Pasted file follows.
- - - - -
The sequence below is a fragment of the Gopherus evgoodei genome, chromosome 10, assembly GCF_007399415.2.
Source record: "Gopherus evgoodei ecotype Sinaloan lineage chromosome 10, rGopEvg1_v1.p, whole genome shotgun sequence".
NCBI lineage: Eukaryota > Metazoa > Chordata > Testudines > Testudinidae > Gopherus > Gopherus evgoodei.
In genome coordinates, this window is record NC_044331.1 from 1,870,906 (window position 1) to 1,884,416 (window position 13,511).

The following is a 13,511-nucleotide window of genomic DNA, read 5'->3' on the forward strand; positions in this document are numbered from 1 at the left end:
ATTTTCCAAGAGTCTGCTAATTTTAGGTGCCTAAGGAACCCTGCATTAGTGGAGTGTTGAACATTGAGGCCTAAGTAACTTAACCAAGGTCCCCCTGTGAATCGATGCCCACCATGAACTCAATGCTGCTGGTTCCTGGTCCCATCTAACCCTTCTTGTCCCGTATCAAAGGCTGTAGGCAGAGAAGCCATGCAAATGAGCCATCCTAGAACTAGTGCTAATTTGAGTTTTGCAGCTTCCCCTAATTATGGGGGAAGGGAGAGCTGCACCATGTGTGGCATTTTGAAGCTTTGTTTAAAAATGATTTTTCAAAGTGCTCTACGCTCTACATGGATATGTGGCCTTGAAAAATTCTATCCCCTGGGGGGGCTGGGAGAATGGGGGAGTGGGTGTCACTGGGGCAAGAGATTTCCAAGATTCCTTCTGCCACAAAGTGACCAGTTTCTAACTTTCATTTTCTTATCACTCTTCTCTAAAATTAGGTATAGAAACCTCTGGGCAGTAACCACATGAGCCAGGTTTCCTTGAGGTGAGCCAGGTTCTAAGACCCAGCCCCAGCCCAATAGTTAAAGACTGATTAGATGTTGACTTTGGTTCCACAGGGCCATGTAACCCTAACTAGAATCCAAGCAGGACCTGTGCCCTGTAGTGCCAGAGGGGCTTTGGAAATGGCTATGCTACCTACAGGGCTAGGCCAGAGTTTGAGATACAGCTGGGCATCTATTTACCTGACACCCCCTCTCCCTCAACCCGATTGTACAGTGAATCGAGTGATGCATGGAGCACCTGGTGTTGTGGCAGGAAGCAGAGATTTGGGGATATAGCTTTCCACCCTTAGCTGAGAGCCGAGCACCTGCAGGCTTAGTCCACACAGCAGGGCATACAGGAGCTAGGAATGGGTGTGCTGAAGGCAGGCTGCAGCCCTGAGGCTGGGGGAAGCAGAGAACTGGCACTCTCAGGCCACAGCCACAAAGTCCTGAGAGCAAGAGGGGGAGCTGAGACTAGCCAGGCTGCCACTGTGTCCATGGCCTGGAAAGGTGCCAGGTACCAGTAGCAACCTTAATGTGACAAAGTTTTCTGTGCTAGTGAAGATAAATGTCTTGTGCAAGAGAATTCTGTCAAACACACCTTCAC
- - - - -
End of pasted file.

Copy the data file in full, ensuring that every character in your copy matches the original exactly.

The sequence below is a fragment of the Gopherus evgoodei genome, chromosome 10, assembly GCF_007399415.2.
Source record: "Gopherus evgoodei ecotype Sinaloan lineage chromosome 10, rGopEvg1_v1.p, whole genome shotgun sequence".
NCBI lineage: Eukaryota > Metazoa > Chordata > Testudines > Testudinidae > Gopherus > Gopherus evgoodei.
In genome coordinates, this window is record NC_044331.1 from 1,870,906 (window position 1) to 1,884,416 (window position 13,511).

The following is a 13,511-nucleotide window of genomic DNA, read 5'->3' on the forward strand; positions in this document are numbered from 1 at the left end:
ATTTTCCAAGAGTCTGCTAATTTTAGGTGCCTAAGGAACCCTGCATTAGTGGAGTGTTGAACATTGAGGCCTAAGTAACTTAACCAAGGTCCCCCTGTGAATCGATGCCCACCATGAACTCAATGCTGCTGGTTCCTGGTCCCATCTAACCCTTCTTGTCCCGTATCAAAGGCTGTAGGCAGAGAAGCCATGCAAATGAGCCATCCTAGAACTAGTGCTAATTTGAGTTTTGCAGCTTCCCCTAATTATGGGGGAAGGGAGAGCTGCACCATGTGTGGCATTTTGAAGCTTTGTTTAAAAATGATTTTTCAAAGTGCTCTACGCTCTACATGGATATGTGGCCTTGAAAAATTCTATCCCCTGGGGGGGCTGGGAGAATGGGGGAGTGGGTGTCACTGGGGCAAGAGATTTCCAAGATTCCTTCTGCCACAAAGTGACCAGTTTCTAACTTTCATTTTCTTATCACTCTTCTCTAAAATTAGGTATAGAAACCTCTGGGCAGTAACCACATGAGCCAGGTTTCCTTGAGGTGAGCCAGGTTCTAAGACCCAGCCCCAGCCCAATAGTTAAAGACTGATTAGATGTTGACTTTGGTTCCACAGGGCCATGTAACCCTAACTAGAATCCAAGCAGGACCTGTGCCCTGTAGTGCCAGAGGGGCTTTGGAAATGGCTATGCTACCTACAGGGCTAGGCCAGAGTTTGAGATACAGCTGGGCATCTATTTACCTGACACCCCCTCTCCCTCAACCCGATTGTACAGTGAATCGAGTGATGCATGGAGCACCTGGTGTTGTGGCAGGAAGCAGAGATTTGGGGATATAGCTTTCCACCCTTAGCTGAGAGCCGAGCACCTGCAGGCTTAGTCCACACAGCAGGGCATACAGGAGCTAGGAATGGGTGTGCTGAAGGCAGGCTGCAGCCCTGAGGCTGGGGGAAGCAGAGAACTGGCACTCTCAGGCCACAGCCACAAAGTCCTGAGAGCAAGAGGGGGAGCTGAGACTAGCCAGGCTGCCACTGTGTCCATGGCCTGGAAAGGTGCCAGGTACCAGTAGCAACCTTAATGTGACAAAGTTTTCTGTGCTAGTGAAGATAAATGTCTTGTGCAAGAGAATTCTGTCAAACACACCTTCAC